Work on a new, eight-cell permanent detention facility is underway at the Extraordinary Chambers in the Courts of Cambodia.
“The foundation is complete. Now we start building,” Heng Rathpiseth, director of Royal Mekong Construction and Development, the Cambodian firm building the facility, said in an interview Wednesday.
The building will be paid for with $79,000 from the Indian government and is slated for completion in mid-May, ECCC Public Affairs Chief Helen Jarvis said in an e-mail Monday.
She added that Royal Mekong won the contract through an open bidding process.
The facility will be equipped with a communal dining area, an infirmary, a visitors’ area and eight cells, each with a toilet, Jarvis wrote. There is, however, no air conditioning. “The building is constructed to give natural ventilation,” Jarvis wrote.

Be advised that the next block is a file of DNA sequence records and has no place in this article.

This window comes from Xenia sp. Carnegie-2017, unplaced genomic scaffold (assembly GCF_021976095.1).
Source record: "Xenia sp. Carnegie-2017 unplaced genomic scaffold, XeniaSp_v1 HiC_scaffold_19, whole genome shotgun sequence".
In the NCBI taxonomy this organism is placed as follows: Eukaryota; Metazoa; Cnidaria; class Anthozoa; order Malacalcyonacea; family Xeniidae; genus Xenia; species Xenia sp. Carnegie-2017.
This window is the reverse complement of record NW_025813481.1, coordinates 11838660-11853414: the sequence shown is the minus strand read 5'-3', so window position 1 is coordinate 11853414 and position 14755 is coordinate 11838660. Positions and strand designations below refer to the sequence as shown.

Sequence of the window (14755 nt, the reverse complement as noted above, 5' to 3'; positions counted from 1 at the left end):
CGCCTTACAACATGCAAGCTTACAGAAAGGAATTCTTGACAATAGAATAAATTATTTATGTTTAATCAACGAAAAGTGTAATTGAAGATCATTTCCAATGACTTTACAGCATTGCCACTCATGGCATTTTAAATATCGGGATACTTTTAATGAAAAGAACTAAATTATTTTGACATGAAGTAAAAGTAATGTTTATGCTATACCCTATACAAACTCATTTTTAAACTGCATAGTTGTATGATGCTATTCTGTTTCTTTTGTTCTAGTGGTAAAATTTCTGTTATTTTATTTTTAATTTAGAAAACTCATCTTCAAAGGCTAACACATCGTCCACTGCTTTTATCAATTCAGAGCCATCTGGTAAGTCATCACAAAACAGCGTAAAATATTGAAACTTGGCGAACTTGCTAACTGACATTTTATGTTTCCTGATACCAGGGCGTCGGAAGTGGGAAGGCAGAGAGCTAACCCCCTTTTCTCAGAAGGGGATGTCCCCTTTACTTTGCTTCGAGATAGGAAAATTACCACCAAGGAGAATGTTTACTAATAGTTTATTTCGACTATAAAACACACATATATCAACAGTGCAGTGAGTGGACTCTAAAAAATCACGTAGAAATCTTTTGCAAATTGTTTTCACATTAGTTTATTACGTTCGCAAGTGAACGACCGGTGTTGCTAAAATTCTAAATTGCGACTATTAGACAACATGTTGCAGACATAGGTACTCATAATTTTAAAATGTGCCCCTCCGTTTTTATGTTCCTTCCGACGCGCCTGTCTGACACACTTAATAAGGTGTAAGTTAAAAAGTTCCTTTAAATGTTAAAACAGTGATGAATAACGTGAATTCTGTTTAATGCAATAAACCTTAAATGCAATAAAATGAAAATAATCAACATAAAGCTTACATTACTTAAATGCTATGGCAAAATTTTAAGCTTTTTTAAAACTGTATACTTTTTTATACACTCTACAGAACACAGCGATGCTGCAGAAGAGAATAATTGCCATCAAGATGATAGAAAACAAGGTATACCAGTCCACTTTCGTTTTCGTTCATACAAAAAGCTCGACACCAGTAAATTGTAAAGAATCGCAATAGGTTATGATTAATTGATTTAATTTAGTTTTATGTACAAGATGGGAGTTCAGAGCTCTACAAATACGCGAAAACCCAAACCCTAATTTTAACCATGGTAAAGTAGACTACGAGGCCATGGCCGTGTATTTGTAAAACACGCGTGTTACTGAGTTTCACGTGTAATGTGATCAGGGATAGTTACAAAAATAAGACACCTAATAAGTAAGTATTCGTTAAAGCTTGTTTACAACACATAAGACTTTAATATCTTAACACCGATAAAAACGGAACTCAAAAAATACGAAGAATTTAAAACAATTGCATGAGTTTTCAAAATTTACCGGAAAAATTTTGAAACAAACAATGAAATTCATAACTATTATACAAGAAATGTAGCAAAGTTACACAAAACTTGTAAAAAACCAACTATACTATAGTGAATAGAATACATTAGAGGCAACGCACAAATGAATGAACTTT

This new facility will supplant three cabins constructed late last year at a cost of $45,000—paid for by the Japanese government—that have never been put to use, as no arrests have yet been made by the court.
“It’s waiting,” Jarvis said in an interview Wednesday. “There is nobody in detention at the moment.”
Once the new detention facility has been completed, Jarvis said the cabins will be used for other purposes. “The initial detention facility will be used if required during the time of construction of the new building,” she said “Afterwards, it will be utilized for functions related to detention, such as accommodation for security guards.”
The new detention facility will lie just outside the fence that demarcates the court’s territory, and the Cambodian government will be responsible for security, Jarvis said.
Heng Rathpiseth said his company had also previously won bids to do work for the UN Development Program, the World Bank and the Asian Development Bank. ADB documents show that Royal Mekong won a $194,944 road rehabilitation contract in February 2006.